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Gil Weinberg plays jazz, so does Shimon. Weinberg is a Georgia Tech computer scientist; Shimon is a robotic marimba player. Here's a trick question: which one do you think can improvise on command in the style of Thelonious Monk or John Coltrane? Well, Weinberg says his creation, Shimon, can. He says the robot can listen to what's played, analyze it and then improvise. And Shimon has been programmed for different styles of improvisation.

Weinberg spoke to us from Japan, where over the weekend, participants in what was billed as an intercontinental human-robot interaction played a few notes using their mobile phones, and Shimon listened and joined in from Atlanta. Weinberg says Shimon isn't just responsive; he is creative.

Dr. GIL WEINBERG (Director of Music Technology, Georgia Institute of Technology): The whole idea is to use computer algorithms to create music in ways that humans will never create. Our motto is: Listen like a human, but improvise like a machine.

SIEGEL: Now, you have programmed Shimon to do something which is both extremely intriguing and, I would think, very challenging, which is to play like Thelonious Monk.

Dr. WEINBERG: Right. For that, we tried to have a robot that can play like a machine. But first, we want it to try to play like a human. So what we use is statistics. We actually ran a lot of analysis on Thelonious Monk's improvisation. And once you get a statistical model of Thelonious Monk, you can improvise in this model. So in the last piece that we're currently playing in Japan, humans in Japan play the application that allows you to create musical feeds.

(Soundbite of music)

Dr. WEINBERG: And he listens to this feed and improvises based on Thelonious Monk's style.

(Soundbite of music)

Dr. WEINBERG: Or John Coltrane.

(Soundbite of music)

Dr. WEINBERG: And the player here in Japan can actually change the style using this iPhone application.

(Soundbite of music)

Dr. WEINBERG: So if, for example, you play something and you want to hear it like Thelonious Monk would play it, you can change a slider on the iPhone. Then if you want to insert more of your own idea, you can change the slider and make your own original idea more prominent in the improvisation. And you can also play along by shaking the phone.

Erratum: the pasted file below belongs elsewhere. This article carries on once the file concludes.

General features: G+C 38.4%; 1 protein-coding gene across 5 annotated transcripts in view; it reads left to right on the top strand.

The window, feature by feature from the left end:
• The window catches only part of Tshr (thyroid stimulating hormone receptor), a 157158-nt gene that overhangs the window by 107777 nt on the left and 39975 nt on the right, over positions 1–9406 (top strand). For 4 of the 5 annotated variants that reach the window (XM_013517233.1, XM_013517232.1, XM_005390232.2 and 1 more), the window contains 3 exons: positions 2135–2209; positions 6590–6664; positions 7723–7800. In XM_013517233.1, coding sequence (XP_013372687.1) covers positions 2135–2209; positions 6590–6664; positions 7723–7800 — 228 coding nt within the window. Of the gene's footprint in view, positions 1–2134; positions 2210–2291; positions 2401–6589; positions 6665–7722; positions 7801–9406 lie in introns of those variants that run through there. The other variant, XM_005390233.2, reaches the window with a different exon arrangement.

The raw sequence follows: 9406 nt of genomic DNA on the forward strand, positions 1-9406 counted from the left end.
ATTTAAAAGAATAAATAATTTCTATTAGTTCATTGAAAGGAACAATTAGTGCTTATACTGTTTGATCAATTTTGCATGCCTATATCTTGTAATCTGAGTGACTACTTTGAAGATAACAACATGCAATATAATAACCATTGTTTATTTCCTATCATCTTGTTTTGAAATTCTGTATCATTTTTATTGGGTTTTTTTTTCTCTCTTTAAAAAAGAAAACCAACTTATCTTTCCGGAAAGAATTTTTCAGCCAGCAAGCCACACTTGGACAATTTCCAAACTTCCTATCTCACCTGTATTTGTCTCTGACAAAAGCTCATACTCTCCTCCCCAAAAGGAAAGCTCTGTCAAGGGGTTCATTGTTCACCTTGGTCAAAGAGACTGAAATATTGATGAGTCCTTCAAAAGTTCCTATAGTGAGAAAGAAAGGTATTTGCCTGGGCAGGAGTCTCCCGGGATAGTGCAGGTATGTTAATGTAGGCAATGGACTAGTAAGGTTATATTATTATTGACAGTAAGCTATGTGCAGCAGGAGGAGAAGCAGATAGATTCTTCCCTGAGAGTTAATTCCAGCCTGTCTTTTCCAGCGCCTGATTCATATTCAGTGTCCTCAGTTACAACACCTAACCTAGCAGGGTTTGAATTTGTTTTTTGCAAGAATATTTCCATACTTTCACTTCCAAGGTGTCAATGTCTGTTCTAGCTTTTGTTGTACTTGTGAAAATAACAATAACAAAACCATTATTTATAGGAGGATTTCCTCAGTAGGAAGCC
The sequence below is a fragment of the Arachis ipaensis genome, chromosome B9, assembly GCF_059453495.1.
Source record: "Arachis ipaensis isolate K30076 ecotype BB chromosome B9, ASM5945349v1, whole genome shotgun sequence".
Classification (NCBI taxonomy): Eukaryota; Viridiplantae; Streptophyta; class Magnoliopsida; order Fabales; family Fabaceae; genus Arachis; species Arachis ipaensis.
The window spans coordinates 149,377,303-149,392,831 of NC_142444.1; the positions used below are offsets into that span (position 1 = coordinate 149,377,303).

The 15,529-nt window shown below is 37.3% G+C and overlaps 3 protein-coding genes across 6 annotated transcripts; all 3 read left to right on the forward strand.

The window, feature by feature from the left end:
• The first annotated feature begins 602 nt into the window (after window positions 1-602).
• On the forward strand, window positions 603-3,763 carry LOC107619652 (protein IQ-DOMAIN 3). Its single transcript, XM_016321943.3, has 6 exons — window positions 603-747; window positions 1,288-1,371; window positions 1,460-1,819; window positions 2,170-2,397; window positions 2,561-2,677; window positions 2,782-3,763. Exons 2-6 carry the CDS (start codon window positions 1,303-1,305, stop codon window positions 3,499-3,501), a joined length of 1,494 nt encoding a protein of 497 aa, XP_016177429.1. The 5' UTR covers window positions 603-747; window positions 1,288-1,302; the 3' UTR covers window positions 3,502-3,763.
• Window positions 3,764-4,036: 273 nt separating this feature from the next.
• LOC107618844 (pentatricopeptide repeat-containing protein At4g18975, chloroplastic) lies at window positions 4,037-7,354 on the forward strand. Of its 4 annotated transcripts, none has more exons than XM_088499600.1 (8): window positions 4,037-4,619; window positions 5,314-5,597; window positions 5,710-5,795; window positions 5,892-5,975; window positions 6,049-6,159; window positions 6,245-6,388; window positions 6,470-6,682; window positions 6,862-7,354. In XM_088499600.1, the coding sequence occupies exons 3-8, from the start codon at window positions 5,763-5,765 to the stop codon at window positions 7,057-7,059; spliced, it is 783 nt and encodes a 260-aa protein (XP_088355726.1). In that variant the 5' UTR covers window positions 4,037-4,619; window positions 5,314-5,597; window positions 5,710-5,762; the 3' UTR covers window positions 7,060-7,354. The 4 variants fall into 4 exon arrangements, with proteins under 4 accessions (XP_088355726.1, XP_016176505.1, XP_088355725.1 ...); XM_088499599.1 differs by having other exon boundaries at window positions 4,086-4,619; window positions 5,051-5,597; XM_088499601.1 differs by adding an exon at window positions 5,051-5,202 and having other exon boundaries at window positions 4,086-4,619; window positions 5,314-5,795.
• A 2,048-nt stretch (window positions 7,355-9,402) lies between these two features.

SIEGEL: I want you to deal with the logical concept of predicting improvisation, predicting what would be the likely improvisation. Can one analyze what Coltrane would do, what Monk would do, with such predictability that we can find what they would likely do with something?

Dr. WEINBERG: It's difficult to predict exactly what they would do in every single moment in time. But our algorithm pretty much looks at the past several notes that it plays. And based on that, it sees what is the probability of the next note to be based on all of this analysis of a large corpus of transcribed improvisation.

It will not sound exactly like the original jazz master will play like, but it probably will keep the nature and the character of its style.

SIEGEL: Are there, by the way, say, improvisers who are just beyond the reach of computers? Is Ornette Coleman less reducible to algorithm than a good bebop jazz musician like Monk?

Dr. WEINBERG: For Ornette Coleman, we'll probably have to have a very big corpus of improvisation to really try to analyze enough information that will give us a good idea of how Coleman played.

In a sense, it kind of reduces music to numbers and statistics. One can say is it just any computer program can reproduce the genius of these masters. But I think that with tweaking enough the algorithms that we'll be able to create something that will be very similar to the jazz master.

I don't think that the robot should try to play like a human. I think the human's doing a great job in what humans are great at. In all the emotional and expressive energy, I don't think a robot can capture.

SIEGEL: Why can't you imagine quantifying expression and emotion? Why couldn't you feed enough music into a computer to figure out what different feelings are and cue feelings through combinations of other sides and, in fact, quantify that which we consider to be the unquantifiable human dimension of music?

Dr. WEINBERG: I don't think we have the math for that yet. We have some math to get the notes and the rhythms and the scales. Whether this can capture the genius of Thelonious Monk, I, you know, I hope not. But maybe.

SIEGEL: Well, Gil Weinberg, thank you very much for talking with us about it.

Dr. WEINBERG: I appreciate it.

SIEGEL: And for introducing us to Shimon.

Dr. WEINBERG: Thanks so much.

SIEGEL: That was Gil Weinberg of Georgia Tech, speaking to us from Japan. And you can see Shimon getting down on the marimba at the ALL TECH CONSIDERED blog:

(Soundbite of music)


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